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Documenting movements in time and space
Todd W. Reeser

An intellectual director, Sébastien Lifshitz makes films treating journeys in time and space that lead to – or have the potential to lead to – new ways of being and of relating to others. Those journeys can be seen as beginning with photography. In an interview on the Plein sud DVD (Lifshitz, 2010 ), the filmmaker notes that he wanted to be a photographer, but then

in Queer cinema in contemporary France
Five directors

"What does queer signify in twenty-first-century French film? How are lesbian, gay, and trans* characters represented on screen? The book responds to these questions via the cinema of five emblematic directors: Jacques Martineau, Olivier Ducastel, Alain Guiraudie, Sébastien Lifshitz, and Céline Sciamma. From gay sex at a nudist beach to lesbian love at a high school swimming pool, from gay road trips across France to transgender journeys through time, the films treated in this study raise a host of key questions about queerness in this century. From award-winners such as Stranger by the Lake and Portrait of a Lady on Fire to the lesser-known Family Tree and Open Bodies, these productions gesture toward an optimistic future for LGBTQ characters and for the world in which they live, love, and desire. Comprehensive in scope, Queer cinema in contemporary France traces the development of queerness across the directors’ careers, from their earliest, often unknown works to their later, major films. Whether they are white, beur, or black, whether they are lesbian, gay, trans*, or queer, the characters open up oppressive notions of hetero- and cisnormativity to something new, something unexpected, and something oriented towards the future.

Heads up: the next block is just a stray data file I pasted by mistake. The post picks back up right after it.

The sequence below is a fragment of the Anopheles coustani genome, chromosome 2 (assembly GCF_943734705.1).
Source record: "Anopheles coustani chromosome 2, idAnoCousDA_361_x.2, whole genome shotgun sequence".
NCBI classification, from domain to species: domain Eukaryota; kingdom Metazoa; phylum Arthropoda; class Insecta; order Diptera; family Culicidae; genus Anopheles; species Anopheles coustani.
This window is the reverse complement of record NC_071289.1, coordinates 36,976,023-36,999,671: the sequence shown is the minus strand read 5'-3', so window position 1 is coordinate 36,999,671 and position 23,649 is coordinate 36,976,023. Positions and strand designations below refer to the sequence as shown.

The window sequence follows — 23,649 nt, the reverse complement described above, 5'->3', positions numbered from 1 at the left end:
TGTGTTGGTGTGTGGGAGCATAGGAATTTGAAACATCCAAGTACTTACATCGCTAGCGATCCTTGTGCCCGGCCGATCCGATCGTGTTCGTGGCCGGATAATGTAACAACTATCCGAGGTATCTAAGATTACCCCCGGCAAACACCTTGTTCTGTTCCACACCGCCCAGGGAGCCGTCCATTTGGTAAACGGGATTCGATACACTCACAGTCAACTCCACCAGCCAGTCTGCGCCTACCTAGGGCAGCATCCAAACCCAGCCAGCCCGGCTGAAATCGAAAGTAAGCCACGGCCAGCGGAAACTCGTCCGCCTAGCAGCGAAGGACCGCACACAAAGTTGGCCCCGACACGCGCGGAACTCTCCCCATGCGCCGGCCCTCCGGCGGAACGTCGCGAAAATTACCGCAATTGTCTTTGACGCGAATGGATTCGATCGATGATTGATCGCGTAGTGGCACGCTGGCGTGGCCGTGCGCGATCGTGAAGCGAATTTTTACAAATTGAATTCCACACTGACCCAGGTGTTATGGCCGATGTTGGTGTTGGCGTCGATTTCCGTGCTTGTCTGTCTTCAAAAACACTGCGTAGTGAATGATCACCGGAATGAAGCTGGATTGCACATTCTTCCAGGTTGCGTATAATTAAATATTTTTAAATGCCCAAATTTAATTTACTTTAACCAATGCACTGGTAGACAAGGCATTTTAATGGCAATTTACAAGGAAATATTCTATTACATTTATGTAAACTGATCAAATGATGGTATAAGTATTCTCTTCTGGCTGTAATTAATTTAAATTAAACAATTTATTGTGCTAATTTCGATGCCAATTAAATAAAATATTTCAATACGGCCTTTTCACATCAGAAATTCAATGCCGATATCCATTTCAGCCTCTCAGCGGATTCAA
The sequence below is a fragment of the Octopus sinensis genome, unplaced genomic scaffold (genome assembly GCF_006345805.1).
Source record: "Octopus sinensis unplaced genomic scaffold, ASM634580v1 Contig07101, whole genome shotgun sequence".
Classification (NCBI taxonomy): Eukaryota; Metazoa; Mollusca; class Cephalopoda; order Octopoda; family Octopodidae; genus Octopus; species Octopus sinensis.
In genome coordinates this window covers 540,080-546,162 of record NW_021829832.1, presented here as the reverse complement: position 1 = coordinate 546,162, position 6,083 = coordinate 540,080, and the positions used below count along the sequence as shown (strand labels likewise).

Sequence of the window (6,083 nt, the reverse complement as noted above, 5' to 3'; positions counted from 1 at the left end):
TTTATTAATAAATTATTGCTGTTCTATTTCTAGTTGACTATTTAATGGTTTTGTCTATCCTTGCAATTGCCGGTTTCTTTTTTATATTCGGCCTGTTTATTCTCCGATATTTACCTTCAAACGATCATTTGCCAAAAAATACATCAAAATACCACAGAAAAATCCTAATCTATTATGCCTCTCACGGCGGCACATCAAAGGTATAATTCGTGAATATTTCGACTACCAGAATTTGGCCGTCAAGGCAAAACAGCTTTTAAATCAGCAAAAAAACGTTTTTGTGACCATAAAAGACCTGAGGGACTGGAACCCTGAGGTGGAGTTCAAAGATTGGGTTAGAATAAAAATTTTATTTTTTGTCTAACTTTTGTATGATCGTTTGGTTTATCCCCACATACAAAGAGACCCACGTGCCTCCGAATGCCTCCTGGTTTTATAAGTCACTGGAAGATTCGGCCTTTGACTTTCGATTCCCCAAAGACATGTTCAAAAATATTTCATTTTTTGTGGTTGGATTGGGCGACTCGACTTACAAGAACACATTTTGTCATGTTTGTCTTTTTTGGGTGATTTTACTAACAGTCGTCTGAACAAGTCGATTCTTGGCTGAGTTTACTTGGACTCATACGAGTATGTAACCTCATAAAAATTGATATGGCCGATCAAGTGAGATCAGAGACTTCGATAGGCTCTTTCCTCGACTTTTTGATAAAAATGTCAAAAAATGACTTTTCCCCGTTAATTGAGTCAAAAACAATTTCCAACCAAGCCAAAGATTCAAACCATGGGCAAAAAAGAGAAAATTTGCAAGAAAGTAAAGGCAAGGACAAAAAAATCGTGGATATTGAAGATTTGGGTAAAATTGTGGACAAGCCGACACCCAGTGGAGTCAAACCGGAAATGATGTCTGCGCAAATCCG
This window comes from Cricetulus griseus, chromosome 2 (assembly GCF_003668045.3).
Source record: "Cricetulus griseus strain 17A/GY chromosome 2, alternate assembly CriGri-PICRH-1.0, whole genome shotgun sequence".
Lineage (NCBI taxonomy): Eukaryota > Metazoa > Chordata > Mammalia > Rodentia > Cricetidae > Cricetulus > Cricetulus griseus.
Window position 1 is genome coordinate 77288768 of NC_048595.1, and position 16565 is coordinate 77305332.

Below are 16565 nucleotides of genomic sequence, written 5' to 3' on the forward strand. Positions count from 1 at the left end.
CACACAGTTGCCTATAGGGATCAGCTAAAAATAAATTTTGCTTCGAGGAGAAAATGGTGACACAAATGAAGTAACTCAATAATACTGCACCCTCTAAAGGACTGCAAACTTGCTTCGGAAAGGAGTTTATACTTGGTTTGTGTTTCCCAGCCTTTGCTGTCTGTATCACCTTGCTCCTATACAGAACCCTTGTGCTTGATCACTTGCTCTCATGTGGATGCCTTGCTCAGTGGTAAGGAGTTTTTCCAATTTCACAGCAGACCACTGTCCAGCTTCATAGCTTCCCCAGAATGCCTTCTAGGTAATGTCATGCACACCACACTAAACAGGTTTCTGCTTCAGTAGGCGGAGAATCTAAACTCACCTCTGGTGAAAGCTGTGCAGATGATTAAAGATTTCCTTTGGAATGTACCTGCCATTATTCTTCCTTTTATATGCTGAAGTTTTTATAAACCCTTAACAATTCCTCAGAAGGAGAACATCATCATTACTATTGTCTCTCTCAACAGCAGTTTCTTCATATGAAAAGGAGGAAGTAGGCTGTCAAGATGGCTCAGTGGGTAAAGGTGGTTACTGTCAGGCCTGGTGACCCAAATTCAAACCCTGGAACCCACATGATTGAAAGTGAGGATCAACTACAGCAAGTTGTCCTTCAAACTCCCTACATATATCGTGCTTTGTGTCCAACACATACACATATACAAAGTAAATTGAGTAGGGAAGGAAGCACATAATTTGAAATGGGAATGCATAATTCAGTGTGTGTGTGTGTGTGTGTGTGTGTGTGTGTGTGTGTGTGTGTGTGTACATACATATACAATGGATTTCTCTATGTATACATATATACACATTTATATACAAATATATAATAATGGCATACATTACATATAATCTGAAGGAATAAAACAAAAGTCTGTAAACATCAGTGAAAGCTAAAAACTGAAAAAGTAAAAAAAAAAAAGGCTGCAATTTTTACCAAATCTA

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Martine Beugnet

have no preconceived, coherent vision of her ‘trajectory’. When asked, in Sébastien Lifshitz’s filmed documentary, Claire Denis, La Vagabonde ( 1995 ), 1 to define the overall direction of her work, she answered: ‘Ce qui est troublant, c’est que j’ai une vision floue de cette perspective ... Hors les films, pas de sens’. 2 Denis’ filmmaking eschews conventions and pastiche, but it nevertheless draws on a diversity of

in Claire Denis
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Queer productions
Todd W. Reeser

I begin with two films that conclude in the light of queerness. In the final shot of Sébastien Lifshitz’s Wild Side (2004), the three queer characters Djamel, Stéphanie, and Mikhail, asleep in a train compartment, are heading back to Paris from the north of France ( plate 10 ). The sun coming through the window slowly moves across their intertwined bodies as the train moves along

in Queer cinema in contemporary France
Abdellatif Kechiche and the politics of reappropriation and renewal
James S. Williams

-to-date account of Maghrebi-French (beur) filmmaking in France, see Higbee 2007, Wagner 2011 and Levine 2008, which provides an incisive overview of the aesthetics of beur/ banlieue filmmaking). 3 One such example of literal transit is Sébastien Lifshitz’s Wild Side (2004) which, with its shifting urban and rural tableaux and occasional glimpses of trans sub-culture, rehearses a transgender, transcultural and transgenerational fantasy of errance featuring a young beur hustler, a Russian immigrant sans-papiers and a transsexual prostitute who form a ménage-à-trois in the rural

in Space and being in contemporary French cinema